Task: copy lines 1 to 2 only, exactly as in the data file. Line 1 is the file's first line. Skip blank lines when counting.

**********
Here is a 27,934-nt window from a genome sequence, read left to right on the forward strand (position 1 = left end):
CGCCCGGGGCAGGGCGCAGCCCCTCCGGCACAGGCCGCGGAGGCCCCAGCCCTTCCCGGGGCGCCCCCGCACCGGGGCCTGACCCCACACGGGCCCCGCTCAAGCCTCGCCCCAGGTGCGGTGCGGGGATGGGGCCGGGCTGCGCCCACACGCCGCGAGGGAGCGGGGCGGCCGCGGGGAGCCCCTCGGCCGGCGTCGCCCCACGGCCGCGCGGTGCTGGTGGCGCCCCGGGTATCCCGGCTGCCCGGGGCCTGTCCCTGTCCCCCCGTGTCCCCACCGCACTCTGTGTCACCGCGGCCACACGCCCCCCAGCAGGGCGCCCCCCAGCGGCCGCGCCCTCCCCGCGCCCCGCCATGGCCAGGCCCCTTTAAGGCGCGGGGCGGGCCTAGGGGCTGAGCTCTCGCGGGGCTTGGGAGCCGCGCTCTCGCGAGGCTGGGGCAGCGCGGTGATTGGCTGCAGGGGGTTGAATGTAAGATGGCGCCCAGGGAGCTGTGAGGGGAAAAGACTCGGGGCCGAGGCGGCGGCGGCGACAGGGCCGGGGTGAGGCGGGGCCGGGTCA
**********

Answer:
Here is a 27,934-nt window from a genome sequence, read left to right on the forward strand (position 1 = left end):
CGCCCGGGGCAGGGCGCAGCCCCTCCGGCACAGGCCGCGGAGGCCCCAGCCCTTCCCGGGGCGCCCCCGCACCGGGGCCTGACCCCACACGGGCCCCGCTCAAGCCTCGCCCCAGGTGCGGTGCGGGGATGGGGCCGGGCTGCGCCCACACGCCGCGAGGGAGCGGGGCGGCCGCGGGGAGCCCCTCGGCCGGCGTCGCCCCACGGCCGCGCGGTGCTGGTGGCGCCCCGGGTATCCCGGCTGCCCGGGGCCTGTCCCTGTCCCCCCGTGTCCCCACCGCACTCTGTGTCACCGCGGCCACACGCCCCCCAGCAGGGCGCCCCCCAGCGGCCGCGCCCTCCCCGCGCCCCGCCATGGCCAGGCCCCTTTAAGGCGCGGGGCGGGCCTAGGGGCTGAGCTCTCGCGGGGCTTGGGAGCCGCGCTCTCGCGAGGCTGGGGCAGCGCGGTGATTGGCTGCAGGGGGTTGAATGTAAGATGGCGCCCAGGGAGCTGTGAGGGGAAAAGACTCGGGGCCGAGGCGGCGGCGGCGACAGGGCCGGGGTGAGGCGGGGCCGGGTCA